The Law 'On Trade,' adopted in the Russian Federation at the end of 2009, introduced a set of rules that regulate the terms of contracts between food suppliers and retail chains. The legal requirements are very different to any regulations employed in other countries (including the Grocery Supply Code of Practice but, at the same time, they use many concepts developed by economics and expressed both in competition policy and antitrust legislation. The new rules are being actively enforced by the Russian competition agency and provide a significant impact on contracting practices in retailing. At the same time results of many surveys as well as expert estimates show that the proclaimed goal of the law-that is, the redistribution of surplus in the supplier-retailer relationship in favor of the supplier-has not been achieved.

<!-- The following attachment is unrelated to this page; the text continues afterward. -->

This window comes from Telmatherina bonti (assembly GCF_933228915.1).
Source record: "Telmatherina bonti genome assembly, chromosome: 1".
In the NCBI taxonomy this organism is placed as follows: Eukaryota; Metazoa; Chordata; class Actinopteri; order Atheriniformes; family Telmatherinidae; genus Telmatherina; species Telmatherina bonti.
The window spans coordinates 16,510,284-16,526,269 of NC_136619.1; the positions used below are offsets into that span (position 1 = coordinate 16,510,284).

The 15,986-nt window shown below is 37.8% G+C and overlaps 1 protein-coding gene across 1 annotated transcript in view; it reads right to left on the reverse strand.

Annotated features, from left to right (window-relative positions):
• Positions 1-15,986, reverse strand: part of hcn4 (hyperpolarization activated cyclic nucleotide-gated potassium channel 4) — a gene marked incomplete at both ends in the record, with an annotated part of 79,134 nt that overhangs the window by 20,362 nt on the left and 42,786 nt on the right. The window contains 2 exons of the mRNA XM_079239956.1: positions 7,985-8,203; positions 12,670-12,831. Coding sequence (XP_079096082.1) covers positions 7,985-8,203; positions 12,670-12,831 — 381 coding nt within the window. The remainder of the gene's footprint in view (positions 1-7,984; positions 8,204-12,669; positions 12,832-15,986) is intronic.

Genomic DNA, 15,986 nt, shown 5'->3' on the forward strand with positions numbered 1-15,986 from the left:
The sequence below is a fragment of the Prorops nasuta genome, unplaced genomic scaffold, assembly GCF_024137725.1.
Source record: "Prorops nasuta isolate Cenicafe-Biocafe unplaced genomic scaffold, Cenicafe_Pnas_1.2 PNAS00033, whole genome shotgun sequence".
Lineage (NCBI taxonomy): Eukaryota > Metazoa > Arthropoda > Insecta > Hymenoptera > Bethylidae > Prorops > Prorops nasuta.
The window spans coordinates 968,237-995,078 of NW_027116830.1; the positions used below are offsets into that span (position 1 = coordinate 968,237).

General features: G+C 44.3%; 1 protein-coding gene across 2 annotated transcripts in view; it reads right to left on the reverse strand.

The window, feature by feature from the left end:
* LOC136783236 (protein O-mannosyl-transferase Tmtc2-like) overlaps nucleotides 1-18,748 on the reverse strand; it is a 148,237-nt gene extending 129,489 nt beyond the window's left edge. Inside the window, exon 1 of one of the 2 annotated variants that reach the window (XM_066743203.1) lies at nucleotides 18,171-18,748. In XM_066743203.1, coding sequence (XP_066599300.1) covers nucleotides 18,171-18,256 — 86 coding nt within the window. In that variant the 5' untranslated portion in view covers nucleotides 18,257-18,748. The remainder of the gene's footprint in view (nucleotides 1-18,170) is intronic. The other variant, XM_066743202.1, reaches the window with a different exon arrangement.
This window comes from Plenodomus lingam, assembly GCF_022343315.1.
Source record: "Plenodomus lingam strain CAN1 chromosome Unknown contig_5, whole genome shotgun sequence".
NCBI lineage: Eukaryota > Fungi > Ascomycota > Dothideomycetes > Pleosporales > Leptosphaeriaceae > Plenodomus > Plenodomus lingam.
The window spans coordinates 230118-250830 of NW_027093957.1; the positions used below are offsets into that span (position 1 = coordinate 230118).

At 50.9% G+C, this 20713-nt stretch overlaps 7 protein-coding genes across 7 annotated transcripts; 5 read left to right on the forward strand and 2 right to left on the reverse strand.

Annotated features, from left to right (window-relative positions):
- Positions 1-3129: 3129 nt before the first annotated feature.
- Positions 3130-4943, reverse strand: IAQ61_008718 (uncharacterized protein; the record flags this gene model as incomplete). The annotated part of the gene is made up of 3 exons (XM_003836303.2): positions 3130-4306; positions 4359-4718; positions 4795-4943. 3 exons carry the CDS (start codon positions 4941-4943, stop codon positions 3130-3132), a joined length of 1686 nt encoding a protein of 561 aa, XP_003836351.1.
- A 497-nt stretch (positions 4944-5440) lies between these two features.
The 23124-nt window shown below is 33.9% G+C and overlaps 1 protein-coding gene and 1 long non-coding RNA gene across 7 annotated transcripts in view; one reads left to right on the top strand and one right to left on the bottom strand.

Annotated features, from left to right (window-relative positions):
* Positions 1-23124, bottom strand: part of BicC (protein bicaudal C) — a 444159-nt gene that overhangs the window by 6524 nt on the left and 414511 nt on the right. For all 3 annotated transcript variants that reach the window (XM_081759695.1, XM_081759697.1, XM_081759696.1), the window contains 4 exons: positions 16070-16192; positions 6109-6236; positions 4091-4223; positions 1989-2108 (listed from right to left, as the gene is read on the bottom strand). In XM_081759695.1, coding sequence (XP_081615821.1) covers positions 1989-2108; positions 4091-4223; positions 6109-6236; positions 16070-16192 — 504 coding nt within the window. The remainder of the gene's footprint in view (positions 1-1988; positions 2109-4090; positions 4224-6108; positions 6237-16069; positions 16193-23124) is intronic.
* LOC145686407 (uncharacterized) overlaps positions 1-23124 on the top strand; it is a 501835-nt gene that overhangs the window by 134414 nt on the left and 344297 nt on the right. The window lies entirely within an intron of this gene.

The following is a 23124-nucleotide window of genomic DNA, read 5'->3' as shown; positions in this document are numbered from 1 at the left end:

Without discussing in detail the possibility of achieving the desired state of affairs in the contractual relationships in retailing we concentrate on one of the possible explanations for market participants' dissatisfaction with the results of the law's implementation. The law's requirements are based on assuming that terms and conditions common in retailer-supplier contracts, such as discounts, slotting allowances, and marketing fees, as well as variations in contract terms between suppliers, represent an abuse of bargaining power by retail chains that should be illegal. We develop a theoretical framework to show how restrictions on contract terms not only generate an excessive administrative burden on market participants but also undermine a successful cooperation between suppliers and retailers.